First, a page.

A little more than a year ago, I took over as editor of Pleasanton Patch. And on Day Two, I had to write about .
It was one of the most heartbreaking stories I've encountered in my 12 years as a journalist. I sat in his parents' kitchen, and they cried and graciously discussed their son with me — me, a perfect stranger. I am always so humbled by the things people are willing to share with reporters in such horrible, hopeless situations. I've always said that if it were me, I'm not sure I could be that strong. It gives me goosebumps just talking about it, and I don't know that I've ever had a chance to say publicly how much these stories touch us as journalists. But they do, they really do.
His story was so sad, of course, but I also remember the outpouring of love that came out of this community — the notes and prayers people sent to his parents and brother, the discussions about things people could do to help, etc. There was also talk about how to talk to middle schoolers about what happened — a lot of people saw his death as a chance to speak to their kids about depression and what to do when things get tough. He was so very young.
Even today, when I'm out and about, people talk about Joey; his name hangs in the ether. His passing had a deep impact on this community, and on me as a person. No matter where I am in my life or what I'm doing, I will never, ever forget him.
My Patch life hasn't all been sad, though.
A couple months after I got here, I was put in charge of the coverage. There, I covered a Guinness World Record attempt — fair organizers set out to cook the . It weighed in at a grease-tastic 777 pounds (Yum? Ick?). And it took a year, but I heard a few weeks ago that the results were certified and the record is now official.
People ask me all the time if I ate any, and I have to say that I didn't, but I know people who did and they said it tasted like ... burger. So that's good, right? Alas, there will be no world record attempt at this year's fair — that was a one-time thing.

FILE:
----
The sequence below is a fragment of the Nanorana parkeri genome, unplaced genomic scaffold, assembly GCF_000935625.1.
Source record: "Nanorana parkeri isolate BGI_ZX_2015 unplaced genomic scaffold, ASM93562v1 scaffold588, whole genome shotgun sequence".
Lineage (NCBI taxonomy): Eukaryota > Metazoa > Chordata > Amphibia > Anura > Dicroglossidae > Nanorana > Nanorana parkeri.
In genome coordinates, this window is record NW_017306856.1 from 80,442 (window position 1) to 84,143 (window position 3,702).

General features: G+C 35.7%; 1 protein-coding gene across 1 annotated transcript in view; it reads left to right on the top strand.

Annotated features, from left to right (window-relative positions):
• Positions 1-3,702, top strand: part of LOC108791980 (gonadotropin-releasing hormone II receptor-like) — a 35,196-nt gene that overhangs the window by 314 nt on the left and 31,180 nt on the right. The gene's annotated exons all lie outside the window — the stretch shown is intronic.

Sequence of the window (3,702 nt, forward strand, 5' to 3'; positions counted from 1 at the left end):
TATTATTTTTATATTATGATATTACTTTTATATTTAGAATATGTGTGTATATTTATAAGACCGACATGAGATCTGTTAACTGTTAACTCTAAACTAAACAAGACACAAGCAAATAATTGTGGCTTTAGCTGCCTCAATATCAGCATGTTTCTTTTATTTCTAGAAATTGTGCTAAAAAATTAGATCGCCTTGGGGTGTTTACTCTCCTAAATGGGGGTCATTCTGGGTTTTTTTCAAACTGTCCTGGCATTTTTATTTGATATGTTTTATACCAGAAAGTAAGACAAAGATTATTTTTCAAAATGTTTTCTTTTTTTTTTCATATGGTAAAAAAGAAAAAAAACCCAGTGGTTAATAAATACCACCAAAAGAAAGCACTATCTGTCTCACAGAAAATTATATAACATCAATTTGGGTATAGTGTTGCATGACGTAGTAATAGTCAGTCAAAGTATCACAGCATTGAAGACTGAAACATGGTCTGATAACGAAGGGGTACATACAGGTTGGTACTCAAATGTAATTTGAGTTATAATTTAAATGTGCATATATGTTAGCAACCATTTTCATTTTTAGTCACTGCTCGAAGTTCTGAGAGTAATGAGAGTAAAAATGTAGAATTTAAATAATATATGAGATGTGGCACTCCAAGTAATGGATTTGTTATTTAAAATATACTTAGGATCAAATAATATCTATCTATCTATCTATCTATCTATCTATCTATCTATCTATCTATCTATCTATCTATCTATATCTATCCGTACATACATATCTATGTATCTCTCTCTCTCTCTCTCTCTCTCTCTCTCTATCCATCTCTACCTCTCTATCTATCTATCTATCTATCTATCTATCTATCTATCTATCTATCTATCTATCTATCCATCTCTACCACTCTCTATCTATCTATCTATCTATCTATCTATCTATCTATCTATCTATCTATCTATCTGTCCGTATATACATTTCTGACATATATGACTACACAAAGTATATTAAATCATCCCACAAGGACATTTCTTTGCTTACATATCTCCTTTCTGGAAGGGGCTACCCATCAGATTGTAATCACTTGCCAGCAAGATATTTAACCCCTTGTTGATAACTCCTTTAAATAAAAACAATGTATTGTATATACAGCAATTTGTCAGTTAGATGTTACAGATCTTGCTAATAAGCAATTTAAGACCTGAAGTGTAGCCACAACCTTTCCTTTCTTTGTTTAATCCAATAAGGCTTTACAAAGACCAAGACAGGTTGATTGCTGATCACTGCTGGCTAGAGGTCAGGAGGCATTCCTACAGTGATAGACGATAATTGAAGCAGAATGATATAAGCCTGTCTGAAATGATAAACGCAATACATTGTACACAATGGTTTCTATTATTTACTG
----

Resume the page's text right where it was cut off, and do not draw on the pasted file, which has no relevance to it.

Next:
There's no way I can list every story that I loved. But some of my highlights were: talking to kids in line for and movies (the quotes are hilarious), , and meeting , who inspired me with their positivity and bravery in a less-than-ideal life situation. I'll never forget them.
There were also , in schools, a , and who can forget .
We had some sad stories, too, in addition to Joey Ferrara.
In early May, 37-year-old Amy Freeman Burton and her 13-year-old daughter Ainsley Freeman ; police have still not issued a statement on what happened. Patch will continue to look into this.
And then in late May, police found a , and the community rallied together to help figure out who this young woman was. We still don't know, but we're calling her Pleasanton's Jane Doe, and we've created a special Facebook page for her.
Months before that, Pleasanton police on suspicion of stabbing 14-year-old Tina Faelz to death as she walked home from school back in the 1980s. The case had languished in the cold case category for years, but some determined detectives kept on it, and that hard work yielded new DNA evidence. That was a huge story in Pleasanton, bringing up all the feelings people had back when it happened, and we tried to do our best with the coverage.
Carlson's case is still in the pre-trial stages, and Pleasanton Patch will continue to cover this story.
They always say a story is only as good as its sources, and so I want to thank people who invited me into their lives for interviews, and people who shared news tips and article suggestions with me. Thanks also for commenting on our stories and otherwise engaging with this relatively new website.
I became pretty close to members of the community, and to Pleasanton Patch's freelancers and bloggers (I can't think too much about this part, or I'll tear up). I will miss them. Also, the editors at Patch are some of the most passionate, caring and talented people I've ever met. We're really lucky to have them.
And now, I'll say goodbye. After more than a decade in journalism, I'm making the move to the corporate world. I've loved being a journalist, and am sad to leave it, but I am also excited about what's ahead.
Lastly, I want to say thank you, Pleasanton, for welcoming me. I'll miss you.
My last day is Thursday, June 21. After that, readers should contact Dublin Editor Autumn Johnson with questions, concerns or story ideas. She'll be taking over Pleasanton Patch in the interim. E-mail her at firstname.lastname@example.org.